Continue reading

Here are 5 interesting jury verdicts in 2015 that you might finding interesting:

$13,000 Settlement – A 31 year-old man is driving his car on the highway at a rate of around 60 mph. He approaches an intersection where a woman driving a pickup truck is attempting to vaflagmake a turn in the middle of the intersection. She starts to travel out into the intersection but stops upon seeing another driver’s car trying to make a left turn in front of her. Contact was unavoidable at that point, and the woman clips the man’s tires. He immediately complains of neck pain and is transported to the hospital via EMS, where doctors diagnose him with soft tissue injuries. He sues both of the involved drivers, claiming that they were negligent in the operation of their vehicles. The defendants contend that plaintiffs injuries were actually from a motorcycle accident that he sustained years ago. Prior to trial, the parties settle for $13,000.

Continue reading

There have been a lot of interesting personal injury and wrongful death verdicts and settlements in 2015 in Pennsylvania.  Here are five verdicts you will find of particular interest. paflagbl

$450,000 Verdict – A woman is descending the stairs at her row home when she slips on one of the middle steps. She reaches for the hand rail, but just misses it, causing her to fall down the remaining stairs. The woman calls an ambulance, which transports her to the emergency room. At the ER, she is diagnosed with a fractured shin bone and a tear of the quadriceps. She has to receive care after the fall given that her leg is immobilized. After the accident, she sues the property-owner, alleging negligent maintenance of the stairs. In her lawsuit, she brings up the fact that she had told the property-manager about how slippery the stairs were on two occasions. At trial, her stair-expert suggests that the stairs were covered with too much polyurethane. This convinces the jury, who awards her $450,000.

Continue reading

I think sample settlements and verdicts are a useful tool in conjunction with other tools to help victims better understand at least the range of values in a medical malpractice case.  Clearly, no two cases are the same and you cannot summarizes a case in a paragraph.  Sometimes, I have tried or settled cases where there is no way I could summarize the case in a way that would explain why the plaintiff won or why the verdict was as high or low as it was.  Said differently,reading these is important and education in understanding the value of medical malpractice claims in Illinois but you can only learn so much from these.  If you have what appears to be an exactly identical case, the results could be very different.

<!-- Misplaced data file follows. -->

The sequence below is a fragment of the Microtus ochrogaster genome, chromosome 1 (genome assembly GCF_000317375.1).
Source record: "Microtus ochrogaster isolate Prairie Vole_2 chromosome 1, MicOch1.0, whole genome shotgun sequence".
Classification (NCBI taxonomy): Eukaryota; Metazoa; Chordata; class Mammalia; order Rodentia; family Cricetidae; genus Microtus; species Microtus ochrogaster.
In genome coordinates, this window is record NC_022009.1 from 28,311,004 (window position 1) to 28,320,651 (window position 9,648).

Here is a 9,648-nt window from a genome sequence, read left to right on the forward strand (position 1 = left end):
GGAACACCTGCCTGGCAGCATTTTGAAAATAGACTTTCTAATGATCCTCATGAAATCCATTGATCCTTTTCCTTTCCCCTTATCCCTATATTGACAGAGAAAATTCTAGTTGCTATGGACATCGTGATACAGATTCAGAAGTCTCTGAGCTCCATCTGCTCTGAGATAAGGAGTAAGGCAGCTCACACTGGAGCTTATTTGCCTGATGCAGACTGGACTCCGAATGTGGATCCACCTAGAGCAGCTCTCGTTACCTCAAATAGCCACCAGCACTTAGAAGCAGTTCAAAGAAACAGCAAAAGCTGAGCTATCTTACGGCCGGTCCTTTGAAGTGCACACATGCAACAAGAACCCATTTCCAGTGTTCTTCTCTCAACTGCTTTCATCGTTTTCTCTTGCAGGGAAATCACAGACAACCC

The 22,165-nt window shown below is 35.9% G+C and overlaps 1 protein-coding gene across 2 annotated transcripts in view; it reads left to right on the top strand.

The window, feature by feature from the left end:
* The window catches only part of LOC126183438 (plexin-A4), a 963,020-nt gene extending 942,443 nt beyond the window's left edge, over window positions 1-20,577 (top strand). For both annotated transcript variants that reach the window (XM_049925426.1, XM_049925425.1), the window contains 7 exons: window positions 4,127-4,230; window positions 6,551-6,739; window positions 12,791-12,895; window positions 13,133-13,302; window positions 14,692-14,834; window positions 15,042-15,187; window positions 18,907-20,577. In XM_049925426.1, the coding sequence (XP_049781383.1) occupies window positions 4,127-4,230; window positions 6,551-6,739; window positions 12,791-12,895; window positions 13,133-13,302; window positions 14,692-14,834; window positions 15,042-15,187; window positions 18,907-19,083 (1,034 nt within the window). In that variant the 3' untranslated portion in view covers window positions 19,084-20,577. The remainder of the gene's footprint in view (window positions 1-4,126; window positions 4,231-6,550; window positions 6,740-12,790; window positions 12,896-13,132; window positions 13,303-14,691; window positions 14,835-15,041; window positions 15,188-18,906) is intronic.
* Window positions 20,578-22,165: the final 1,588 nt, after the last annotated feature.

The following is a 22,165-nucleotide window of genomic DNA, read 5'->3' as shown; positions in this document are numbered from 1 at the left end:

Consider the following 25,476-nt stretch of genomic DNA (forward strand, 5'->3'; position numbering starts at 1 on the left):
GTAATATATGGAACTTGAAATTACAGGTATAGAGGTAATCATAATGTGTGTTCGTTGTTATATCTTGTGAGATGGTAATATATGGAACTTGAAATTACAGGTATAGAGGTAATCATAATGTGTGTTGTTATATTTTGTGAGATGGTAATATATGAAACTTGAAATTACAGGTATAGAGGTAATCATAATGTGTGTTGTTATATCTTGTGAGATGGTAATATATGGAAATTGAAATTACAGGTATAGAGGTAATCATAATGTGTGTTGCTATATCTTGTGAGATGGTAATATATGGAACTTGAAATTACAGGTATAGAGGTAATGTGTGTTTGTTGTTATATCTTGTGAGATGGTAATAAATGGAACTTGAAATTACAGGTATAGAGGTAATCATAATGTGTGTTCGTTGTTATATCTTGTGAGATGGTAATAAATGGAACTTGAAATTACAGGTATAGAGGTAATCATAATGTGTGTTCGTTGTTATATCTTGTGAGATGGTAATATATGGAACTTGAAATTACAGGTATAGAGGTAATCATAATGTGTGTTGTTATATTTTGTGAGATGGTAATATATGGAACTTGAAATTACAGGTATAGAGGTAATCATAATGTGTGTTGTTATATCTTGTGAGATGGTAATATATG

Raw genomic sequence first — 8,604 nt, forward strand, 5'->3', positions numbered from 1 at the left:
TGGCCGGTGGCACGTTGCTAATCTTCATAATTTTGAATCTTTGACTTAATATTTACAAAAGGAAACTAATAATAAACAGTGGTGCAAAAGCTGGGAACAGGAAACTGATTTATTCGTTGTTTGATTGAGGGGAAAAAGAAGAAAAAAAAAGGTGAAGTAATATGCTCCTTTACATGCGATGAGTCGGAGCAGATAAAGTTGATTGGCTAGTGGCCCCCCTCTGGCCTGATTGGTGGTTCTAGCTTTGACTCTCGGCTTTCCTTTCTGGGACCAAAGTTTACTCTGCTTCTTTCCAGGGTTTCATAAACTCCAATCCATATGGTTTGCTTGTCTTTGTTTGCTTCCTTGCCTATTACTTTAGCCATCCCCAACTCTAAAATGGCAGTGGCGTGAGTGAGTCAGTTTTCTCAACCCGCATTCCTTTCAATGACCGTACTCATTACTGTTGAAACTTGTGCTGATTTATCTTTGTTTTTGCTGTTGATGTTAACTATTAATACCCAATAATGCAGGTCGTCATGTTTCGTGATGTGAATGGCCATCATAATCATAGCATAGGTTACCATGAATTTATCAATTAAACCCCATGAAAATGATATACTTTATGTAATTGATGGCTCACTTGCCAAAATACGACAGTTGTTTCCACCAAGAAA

All of these verdicts are from 2014.  Illinois is a big state  A lot of cases go to trial here.

Continue reading

missouriAfter a divided Supreme Court of Missouri found the legislature’s $350,000 statutory cap unconstitutional 2 year ago, opponents of letting juries decide just how victims should be compensated said the sky was going to fall in Missouri. Last September, Missouri Supreme Court nixed a statutory limit on the amount of punitive damages that can be awarded against defendants.  Tort reformers screamed doctors would flee, malpractice rates would skyrocket, and no one would want to do business in Missouri.  This never happened. But now, some in the Missouri legislature want to pretend that never happened and want to take another shot at caps.

Continue reading

erMany states are trying to carve out malpractice caps and different standards of care for emergency room doctors in medical malpractice cases.  The thinking starts out okay.  Emergency department doctors should be given the benefit of the doubt because things are happening so quickly.   But ER doctor are always getting the benefit of the doubt from jurors.  There is statistical evidence of this.  More importantly, the standard of care already bakes in the fact that things are sometimes happening at the speed of light in the ER.  That is why reasonableness is always based on all of the facts and circumstances.

Continue reading